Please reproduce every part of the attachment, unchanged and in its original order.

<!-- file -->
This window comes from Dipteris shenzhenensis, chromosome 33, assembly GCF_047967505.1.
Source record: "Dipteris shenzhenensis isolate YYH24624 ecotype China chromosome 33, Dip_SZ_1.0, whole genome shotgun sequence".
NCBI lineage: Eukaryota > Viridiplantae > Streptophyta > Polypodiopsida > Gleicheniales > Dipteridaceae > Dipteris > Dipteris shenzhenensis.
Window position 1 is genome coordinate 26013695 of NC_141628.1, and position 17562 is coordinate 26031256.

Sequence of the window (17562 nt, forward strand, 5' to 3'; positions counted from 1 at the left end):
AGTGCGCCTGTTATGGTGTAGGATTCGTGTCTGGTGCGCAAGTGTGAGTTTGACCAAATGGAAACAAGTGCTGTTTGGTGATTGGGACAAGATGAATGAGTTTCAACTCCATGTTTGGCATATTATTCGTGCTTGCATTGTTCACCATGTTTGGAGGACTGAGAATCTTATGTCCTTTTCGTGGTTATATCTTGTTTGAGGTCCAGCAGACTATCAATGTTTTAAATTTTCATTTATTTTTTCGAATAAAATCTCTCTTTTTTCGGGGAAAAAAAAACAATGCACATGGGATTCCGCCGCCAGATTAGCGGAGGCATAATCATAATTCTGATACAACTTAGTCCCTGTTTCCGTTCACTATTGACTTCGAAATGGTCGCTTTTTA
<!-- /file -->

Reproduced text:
This window comes from Dipteris shenzhenensis, chromosome 33, assembly GCF_047967505.1.
Source record: "Dipteris shenzhenensis isolate YYH24624 ecotype China chromosome 33, Dip_SZ_1.0, whole genome shotgun sequence".
NCBI lineage: Eukaryota > Viridiplantae > Streptophyta > Polypodiopsida > Gleicheniales > Dipteridaceae > Dipteris > Dipteris shenzhenensis.
Window position 1 is genome coordinate 26013695 of NC_141628.1, and position 17562 is coordinate 26031256.

Sequence of the window (17562 nt, forward strand, 5' to 3'; positions counted from 1 at the left end):
AGTGCGCCTGTTATGGTGTAGGATTCGTGTCTGGTGCGCAAGTGTGAGTTTGACCAAATGGAAACAAGTGCTGTTTGGTGATTGGGACAAGATGAATGAGTTTCAACTCCATGTTTGGCATATTATTCGTGCTTGCATTGTTCACCATGTTTGGAGGACTGAGAATCTTATGTCCTTTTCGTGGTTATATCTTGTTTGAGGTCCAGCAGACTATCAATGTTTTAAATTTTCATTTATTTTTTCGAATAAAATCTCTCTTTTTTCGGGGAAAAAAAAACAATGCACATGGGATTCCGCCGCCAGATTAGCGGAGGCATAATCATAATTCTGATACAACTTAGTCCCTGTTTCCGTTCACTATTGACTTCGAAATGGTCGCTTTTTA